Looking to Christ, not to the crisis, includes the knowledge and experience that will allow them to be sealed (cf. Rev. 7:1–3). Ellen G. White defines the sealing as “a settling into the truth, both intellectually [knowledge] and spiritually [experience], so they cannot be moved.”4 So, the sealing involves a deep study of and a deep love for truth. The sealing takes place at the outpouring of the latter rain. Without the seal, or without the latter rain Holy Spirit, no one can survive the times of trouble. But the good news is that all who are sealed cannot be moved. Look to God’s gift of sealing, and be unmoved by the coming crisis.

Looking to Christ, not to the crisis, means looking to Christ in order to gain knowledge of Him and to have an experience with Him. When we receive this dual gift, we find ourselves hidden away in Christ. Jesus said, “ ‘Come to me, all you who are weary and burdened, and I will give you rest’ ” (Matt. 11:28). But coming to Him is not enough. We need to stay. Christ said, “ ‘Remain in me, as I also remain in you. . . . Apart from me you can do nothing. . . . If you remain in me and my words remain in you, ask whatever you wish, and it will be done for you’ ” (John 15:4, 5b, 7).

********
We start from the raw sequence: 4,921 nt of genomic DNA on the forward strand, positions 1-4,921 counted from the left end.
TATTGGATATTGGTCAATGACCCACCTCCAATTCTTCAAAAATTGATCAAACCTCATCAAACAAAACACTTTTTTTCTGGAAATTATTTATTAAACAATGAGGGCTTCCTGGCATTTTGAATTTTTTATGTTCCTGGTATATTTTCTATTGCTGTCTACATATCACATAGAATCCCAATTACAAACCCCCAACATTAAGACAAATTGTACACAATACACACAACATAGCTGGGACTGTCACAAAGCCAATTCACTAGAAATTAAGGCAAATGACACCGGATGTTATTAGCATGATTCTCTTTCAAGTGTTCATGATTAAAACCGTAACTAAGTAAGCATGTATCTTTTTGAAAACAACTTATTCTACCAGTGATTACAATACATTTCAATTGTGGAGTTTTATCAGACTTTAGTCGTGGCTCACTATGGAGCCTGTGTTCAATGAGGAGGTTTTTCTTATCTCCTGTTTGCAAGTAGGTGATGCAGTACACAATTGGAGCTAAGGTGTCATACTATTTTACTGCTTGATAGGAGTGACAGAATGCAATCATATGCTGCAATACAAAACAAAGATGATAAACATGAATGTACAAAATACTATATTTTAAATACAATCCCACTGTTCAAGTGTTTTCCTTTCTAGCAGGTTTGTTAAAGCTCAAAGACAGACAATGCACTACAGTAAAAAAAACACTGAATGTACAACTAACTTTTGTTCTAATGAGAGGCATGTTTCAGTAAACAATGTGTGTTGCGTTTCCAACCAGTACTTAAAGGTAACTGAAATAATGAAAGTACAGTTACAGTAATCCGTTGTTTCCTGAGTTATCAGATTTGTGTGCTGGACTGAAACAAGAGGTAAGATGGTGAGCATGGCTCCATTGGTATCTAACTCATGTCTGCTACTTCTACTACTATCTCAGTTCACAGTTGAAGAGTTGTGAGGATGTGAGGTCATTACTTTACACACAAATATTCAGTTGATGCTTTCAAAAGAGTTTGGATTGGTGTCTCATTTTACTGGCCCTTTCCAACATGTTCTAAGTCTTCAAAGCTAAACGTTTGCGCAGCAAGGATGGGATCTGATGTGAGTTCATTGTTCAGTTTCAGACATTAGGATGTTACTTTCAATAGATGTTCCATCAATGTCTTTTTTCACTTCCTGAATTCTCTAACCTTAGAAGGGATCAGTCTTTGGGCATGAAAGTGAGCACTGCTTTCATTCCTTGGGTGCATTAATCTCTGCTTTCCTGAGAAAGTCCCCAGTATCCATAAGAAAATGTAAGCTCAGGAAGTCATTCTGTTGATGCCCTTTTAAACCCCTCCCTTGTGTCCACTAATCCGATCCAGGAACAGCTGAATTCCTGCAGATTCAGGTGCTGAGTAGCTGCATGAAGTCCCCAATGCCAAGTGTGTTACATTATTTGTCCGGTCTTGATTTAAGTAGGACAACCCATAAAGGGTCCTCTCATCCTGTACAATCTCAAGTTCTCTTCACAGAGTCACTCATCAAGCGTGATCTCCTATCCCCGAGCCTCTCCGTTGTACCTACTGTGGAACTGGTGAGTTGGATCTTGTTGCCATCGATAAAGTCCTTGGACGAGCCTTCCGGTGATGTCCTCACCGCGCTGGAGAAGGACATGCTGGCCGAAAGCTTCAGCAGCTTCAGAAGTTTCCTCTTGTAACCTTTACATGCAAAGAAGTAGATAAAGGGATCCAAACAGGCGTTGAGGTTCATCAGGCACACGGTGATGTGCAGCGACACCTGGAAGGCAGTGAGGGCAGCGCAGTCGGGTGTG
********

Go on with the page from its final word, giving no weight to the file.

Christ continues, “ ‘As the Father has loved me, so have I loved you. Now remain in my love. If you keep my commands [commandments, New King James Version], you will remain in my love, just as I have kept my Father’s commands and remain in his love. I have told you this so that my joy may be in you and that your joy may be complete’ ” (vv. 9–11).

Keep looking to Christ

Every day, preferably first thing, we need to set aside time to mediate on Christ. We then need to commune with Him through the day and revel in His embracing love. If we want to spend eternity with Christ, we need to spend time with Him each day now. As we do this, we will grow so deeply in love with Him that nothing, no crisis, “will be able to separate us from the love of God that is in Christ Jesus our Lord” (Rom. 8:38, 39).

Here are some lessons from The Desire of Ages regarding the life of Christ that we should dwell on: